Favorite Instagrammers

I know some people like to bash on Instagram. But perhaps they are following the wrong people. Or maybe just the wrong people for them. It seems that if you can look at Instagram with from a view of inspiration and not envy (which is difficult sometimes!) it's easy to get lost in.

I love Instagram (most of the time, I don't love the arguing that sometimes ensues). I only follow a handful of people that I actually know. The rest inspire me to live simply, eat well, be generous and compassionate, and chase a good adventure. 

I want to share some of my favorite instagrammers lately with you.

Orlando Soria from Hommemakerblog. He is perhaps my favorite instagrammer because he is absolutely hilarious, plus he makes beautiful spaces. 

Via  Hommemaker  

Laura Dart of Dart Photo and her Instagram @dartphoto is always inspiring and moody (in a good way). 

Sam Larson is a amazing artist who shares his sketches that are sometimes done on leafs!

via Sam Larson Instagram

Hunter Lawrence's instagram. Because, Colorado, lovely wife, dog named Aspen. That description is sufficient.

I would love to hear who your favorite instagrammer's are!

Designing for Community

People desire to feel connected.

For the last two years we have lived on a hill in a group of 16 townhomes that are situated in a way that they all face each other with a few common areas in the middle. While we dream about a day when we won’t have to share a wall that we aren’t allowed to paint, I do love living here. Friendly dogs come out to play and neighbors step outside to watch exceptional sunsets. They feel more approachable and I love the sense that if something ever goes wrong we have multiple people we trust within 30 yards from our front door. We’ve seen each other in our PJ’s. I’ve sure they’ve seen my loose my patience with my boys, kiss owies, and us on multiple occasions being too loud as I set off my car alarm on accident yet again.

Community is an important part of design. Having a community surrounding you creates peace and harmony in your own home. People desire to feel connected. 

Ways to design your home to facilitate community:

Design your front yard as you would your back yard. It’s difficult to bump into a neighbor in your backyard. Move your morning coffee from your back patio to your front patio.

via  Eric Aust.   This home is in the very social and tight knit community of peninsula point in newport beach. The owners enjoy entertaining on their front patio often.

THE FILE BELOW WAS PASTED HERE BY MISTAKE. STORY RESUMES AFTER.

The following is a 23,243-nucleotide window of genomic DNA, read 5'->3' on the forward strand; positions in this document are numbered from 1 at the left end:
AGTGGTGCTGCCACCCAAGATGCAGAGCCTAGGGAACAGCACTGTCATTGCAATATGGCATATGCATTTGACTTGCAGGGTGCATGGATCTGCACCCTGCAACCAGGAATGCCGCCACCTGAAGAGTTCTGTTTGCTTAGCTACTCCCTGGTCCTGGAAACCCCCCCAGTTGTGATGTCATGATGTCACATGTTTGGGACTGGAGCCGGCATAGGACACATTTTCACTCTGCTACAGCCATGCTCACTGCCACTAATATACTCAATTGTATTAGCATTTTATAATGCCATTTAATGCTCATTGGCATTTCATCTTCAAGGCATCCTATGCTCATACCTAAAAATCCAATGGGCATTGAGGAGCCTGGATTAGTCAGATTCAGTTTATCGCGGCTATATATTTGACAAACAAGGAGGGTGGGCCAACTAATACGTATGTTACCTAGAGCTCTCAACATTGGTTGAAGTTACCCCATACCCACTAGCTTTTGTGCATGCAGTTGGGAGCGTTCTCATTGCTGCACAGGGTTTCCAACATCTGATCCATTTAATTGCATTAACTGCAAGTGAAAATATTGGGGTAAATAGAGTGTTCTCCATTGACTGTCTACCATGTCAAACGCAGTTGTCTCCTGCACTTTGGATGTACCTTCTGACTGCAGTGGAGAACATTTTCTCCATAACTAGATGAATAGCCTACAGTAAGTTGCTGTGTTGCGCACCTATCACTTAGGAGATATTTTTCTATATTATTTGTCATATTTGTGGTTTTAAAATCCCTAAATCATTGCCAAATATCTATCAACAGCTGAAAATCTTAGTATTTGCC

via Eric Aust.  This home is in the very social and tight knit community of peninsula point in newport beach. The owners enjoy entertaining on their front patio often. 

via  Richard Bubnowski Design LLC  in Point Pleasant, NJ

via Richard Bubnowski Design LLC in Point Pleasant, NJ

Plant a vegtable garden in your front yard. This will cause you to not only spend more time in your front yard, but it will also spark conversations and give you easy opportunities to share with your community. 

By  BaDesign  in Oakland, CA

By BaDesign in Oakland, CA

Design your home so that there is more space given to communal areas and less space to private areas. Do you really need a couch in your bathroom? Giving a little more space to invite people in will give you more flexibility and freedom for those spur of the moment visitors. 

via  Lonny

via Lonny

Don’t feel the need to have seating on the couch and arm chairs for 20 people “just in case”. There are a lot of creative solutions for this. Ottomans, moving a dining chair, floor cushions.

However, many don’t have an option to change these things. So instead...

  • Go for a walk (Doing this the same time everyday will allow you to likely see the same people in the middle of their daily routine, building a relationship over time.) 
  • Bike to work
  • Plan a block party
  • Invite your neighbor over for a meal...they'll love you simply for not having to plan or cook dinner.